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Inside College Football | Chris Dufresne ON COLLEGE
FOOTBALL

Pac-10 Is On the Outside Looking In

October 02, 2003|Chris Dufresne

Tom Hansen failed to finish the famous quote when he basically said over the phone that winning isn't everything.

There was no dramatic pause to add, as Vince Lombardi reportedly did, that winning was "the only thing."

No, we heard Hansen right: He meant winning isn't everything.

The Pacific 10 Conference commissioner was trying to put a happy face on the fact that this is the sixth year of the bowl championship series and probably the sixth season the Pac-10 won't put a team in the BCS title game.

Did you know the Pac-10 is the only BCS conference not to have made a title-game appearance?

Losses suffered last weekend by contenders (pretenders?) USC and Oregon left the conference with no undefeated teams and significantly reduced the Pac-10's chances of advancing a school to the Sugar Bowl in January.

Yet, Hansen said there are more important things than national championships.

"I think that's a second goal, not the primary goal," Hansen said.

"Not for the conference. It is for each university and each coach to try to win the national title, just like we do in every other sport. But it's a pretty tough thing in football when you're that balanced, and you don't get a second chance like you do in basketball."

Hansen was probably just spinning, as a good commissioner should, yet his point was oddly accurate.

In college football, playing in a tough conference reduces your chances of winning the big prize.

It is no accident that the Atlantic Coast and Big East conferences, generally regarded as the worst BCS leagues, have combined to claim six of the 10 spots in five previous BCS title games.

Florida State of the ACC has the most BCS appearances with three while Miami (twice) and Virginia Tech have represented the Big East.

You want a lopsided league? From 1992 through 2000, Florida State lost two ACC games, an average of one loss every 4.5 seasons.

The Big 12 has advanced two teams (Oklahoma in 2000 and Nebraska in 2001) to the BCS title game with one entry each for the Big Ten (Ohio State in 2002) and Southeastern (Tennessee in 1998) conferences.

The most important factor in winning a national title besides having an opposing quarterback fumble the ball on a play in which he wasn't hit (see Arkansas versus Tennessee, 1998) is avoiding the land mines that come with competitive conference play.

Although many consider the Pac-10 the most balanced and entertaining conference west of ESPN, that does not lend itself to hoisting championship trophies.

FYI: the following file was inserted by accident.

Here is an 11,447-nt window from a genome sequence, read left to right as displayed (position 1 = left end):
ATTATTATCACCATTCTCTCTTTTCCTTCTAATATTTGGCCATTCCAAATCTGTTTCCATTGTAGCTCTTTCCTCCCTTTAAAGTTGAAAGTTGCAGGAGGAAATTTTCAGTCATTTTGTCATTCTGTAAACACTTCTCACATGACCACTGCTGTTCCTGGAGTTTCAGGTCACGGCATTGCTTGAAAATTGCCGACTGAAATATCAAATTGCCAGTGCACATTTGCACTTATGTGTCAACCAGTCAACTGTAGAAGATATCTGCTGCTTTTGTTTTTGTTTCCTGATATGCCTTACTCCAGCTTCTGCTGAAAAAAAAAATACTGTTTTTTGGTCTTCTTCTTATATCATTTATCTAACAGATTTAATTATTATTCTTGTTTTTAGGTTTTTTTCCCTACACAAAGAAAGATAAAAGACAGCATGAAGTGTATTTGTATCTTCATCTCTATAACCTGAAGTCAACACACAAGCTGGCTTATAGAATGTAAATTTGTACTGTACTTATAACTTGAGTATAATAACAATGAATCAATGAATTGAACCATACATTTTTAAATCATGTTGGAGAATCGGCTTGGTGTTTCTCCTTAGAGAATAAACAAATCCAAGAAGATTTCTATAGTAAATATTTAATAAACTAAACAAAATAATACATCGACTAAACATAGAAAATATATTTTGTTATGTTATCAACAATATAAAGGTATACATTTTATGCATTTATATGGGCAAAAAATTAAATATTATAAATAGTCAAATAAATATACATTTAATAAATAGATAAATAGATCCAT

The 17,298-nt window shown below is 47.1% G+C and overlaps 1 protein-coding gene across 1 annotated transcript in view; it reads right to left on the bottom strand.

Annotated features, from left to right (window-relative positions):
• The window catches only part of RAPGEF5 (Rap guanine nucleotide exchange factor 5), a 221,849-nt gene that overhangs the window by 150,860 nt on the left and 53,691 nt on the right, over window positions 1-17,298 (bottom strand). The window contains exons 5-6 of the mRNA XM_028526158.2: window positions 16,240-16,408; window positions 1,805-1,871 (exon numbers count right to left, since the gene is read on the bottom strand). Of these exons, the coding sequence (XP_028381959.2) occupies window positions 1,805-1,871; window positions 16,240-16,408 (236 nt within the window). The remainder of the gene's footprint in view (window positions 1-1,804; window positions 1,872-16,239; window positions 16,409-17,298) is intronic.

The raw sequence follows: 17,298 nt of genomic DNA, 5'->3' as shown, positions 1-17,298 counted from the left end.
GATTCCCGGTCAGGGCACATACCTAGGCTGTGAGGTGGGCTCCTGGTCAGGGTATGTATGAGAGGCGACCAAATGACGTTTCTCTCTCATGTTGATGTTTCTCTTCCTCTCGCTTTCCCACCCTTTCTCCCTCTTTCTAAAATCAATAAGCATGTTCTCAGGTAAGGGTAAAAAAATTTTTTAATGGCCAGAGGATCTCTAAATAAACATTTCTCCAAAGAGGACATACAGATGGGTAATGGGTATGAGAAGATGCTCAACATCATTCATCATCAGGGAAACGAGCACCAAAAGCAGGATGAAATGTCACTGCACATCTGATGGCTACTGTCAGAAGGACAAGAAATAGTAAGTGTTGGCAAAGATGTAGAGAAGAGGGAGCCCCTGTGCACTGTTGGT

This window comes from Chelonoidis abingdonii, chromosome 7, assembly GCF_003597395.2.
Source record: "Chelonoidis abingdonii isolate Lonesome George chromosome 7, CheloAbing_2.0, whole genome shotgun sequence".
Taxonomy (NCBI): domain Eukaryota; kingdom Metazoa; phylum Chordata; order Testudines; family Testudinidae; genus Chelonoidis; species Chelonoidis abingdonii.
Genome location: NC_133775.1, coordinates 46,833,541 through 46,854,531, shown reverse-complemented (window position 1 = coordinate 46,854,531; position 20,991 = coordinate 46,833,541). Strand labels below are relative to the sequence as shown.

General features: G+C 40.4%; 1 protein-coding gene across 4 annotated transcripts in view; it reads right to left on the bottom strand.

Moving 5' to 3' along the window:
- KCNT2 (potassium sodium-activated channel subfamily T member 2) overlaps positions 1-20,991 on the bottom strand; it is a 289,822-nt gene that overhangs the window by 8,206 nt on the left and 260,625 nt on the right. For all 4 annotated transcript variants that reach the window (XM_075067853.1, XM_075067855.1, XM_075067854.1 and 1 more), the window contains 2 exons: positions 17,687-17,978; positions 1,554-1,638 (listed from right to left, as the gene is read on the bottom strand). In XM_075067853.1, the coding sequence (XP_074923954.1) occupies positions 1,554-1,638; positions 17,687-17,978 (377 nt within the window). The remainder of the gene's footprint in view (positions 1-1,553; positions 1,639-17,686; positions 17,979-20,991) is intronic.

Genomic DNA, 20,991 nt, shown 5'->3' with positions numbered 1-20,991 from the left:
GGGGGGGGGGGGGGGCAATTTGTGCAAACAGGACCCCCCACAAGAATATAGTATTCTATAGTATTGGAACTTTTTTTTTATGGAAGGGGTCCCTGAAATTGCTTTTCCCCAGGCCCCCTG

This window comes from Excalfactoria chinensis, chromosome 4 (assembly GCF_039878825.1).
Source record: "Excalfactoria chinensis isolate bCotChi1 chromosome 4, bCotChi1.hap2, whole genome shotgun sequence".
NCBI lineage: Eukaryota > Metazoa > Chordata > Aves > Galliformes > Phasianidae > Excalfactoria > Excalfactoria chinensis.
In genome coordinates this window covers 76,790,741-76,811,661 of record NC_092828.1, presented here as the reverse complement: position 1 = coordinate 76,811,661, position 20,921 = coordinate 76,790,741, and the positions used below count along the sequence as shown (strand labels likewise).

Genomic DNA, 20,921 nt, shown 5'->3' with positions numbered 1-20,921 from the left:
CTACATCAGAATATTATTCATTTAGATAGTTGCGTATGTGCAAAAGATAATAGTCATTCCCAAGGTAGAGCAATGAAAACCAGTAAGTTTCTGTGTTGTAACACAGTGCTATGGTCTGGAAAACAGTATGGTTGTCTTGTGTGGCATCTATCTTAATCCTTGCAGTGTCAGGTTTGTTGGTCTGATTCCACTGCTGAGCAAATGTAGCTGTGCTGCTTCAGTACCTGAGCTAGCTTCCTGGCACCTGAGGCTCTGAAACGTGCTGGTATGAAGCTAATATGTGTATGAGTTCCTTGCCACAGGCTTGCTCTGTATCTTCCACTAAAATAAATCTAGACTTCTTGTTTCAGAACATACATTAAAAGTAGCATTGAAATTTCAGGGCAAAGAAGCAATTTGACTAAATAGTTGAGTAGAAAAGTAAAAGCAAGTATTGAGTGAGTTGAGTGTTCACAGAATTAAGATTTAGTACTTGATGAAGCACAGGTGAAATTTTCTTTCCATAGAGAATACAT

"I think as nice as it would be to have a team in the game, it's better for the conference if there's a very competitive situation pretty much top to bottom," Hansen said.

The Pac-10 is Mary Lou Retton when it comes to balance, with nine of the 10 teams in Hansen's conference having finished first at least once in the last 10 years.

"The fact that one of your members may get in the national championship game may mean it's really been kind of a tough year for the other seven, eight, nine, 10 members of your conference," Hansen said.

In the college game, where championship participants are decided by a rankings system, one loss all but puts you out of contention while two losses ... well, ask USC about it.

As Hansen says, this isn't basketball.

"Arizona won the national championship [in 1997] and finished fifth in the conference," Hansen said of Lute Olson's basketball team. "You can't do that in football."

In truth, the Pac-10 has been competitive in the BCS.

Only once has the conference not had a school ranked No. 6 or better in the final BCS rankings.

And in a sport where a play or two can swing your whole season, you also need a few bounces and your share of good fortune. Ohio State went undefeated last year en route to the national title, with five of those games coming down to one play.

The Pac-10 has come tantalizing close to BCS bliss.

In 1998, a heartbreaking loss at Miami in December cost UCLA a spot in the Fiesta Bowl.

In 2000, Oregon State and Washington each finished with one loss and won BCS bowl games. Close, but no BCS title-game cigar.

In 2001, Oregon was ranked No. 2 in both polls yet was denied a spot in the national-title game because it finished fourth in the BCS standings. The computer nerds kept Oregon out for winning too many close games.

Last year, many considered USC the best team at the end of the season, but two tough, early losses knocked the Trojans out of contention.

Two things must happen for the Pac-10 to win its first national title since Washington claimed half a share in 1991:

1. Conference schools need to ease back on nonconference scheduling. The Pac-10 takes too many risk-reward games before conference play. And although this makes for great theater -- for example, Washington State's overtime loss to Notre Dame this year -- it makes mounting a national-title run more difficult.

2. One Pac-10 school needs to break from the pack and become a dominant power.

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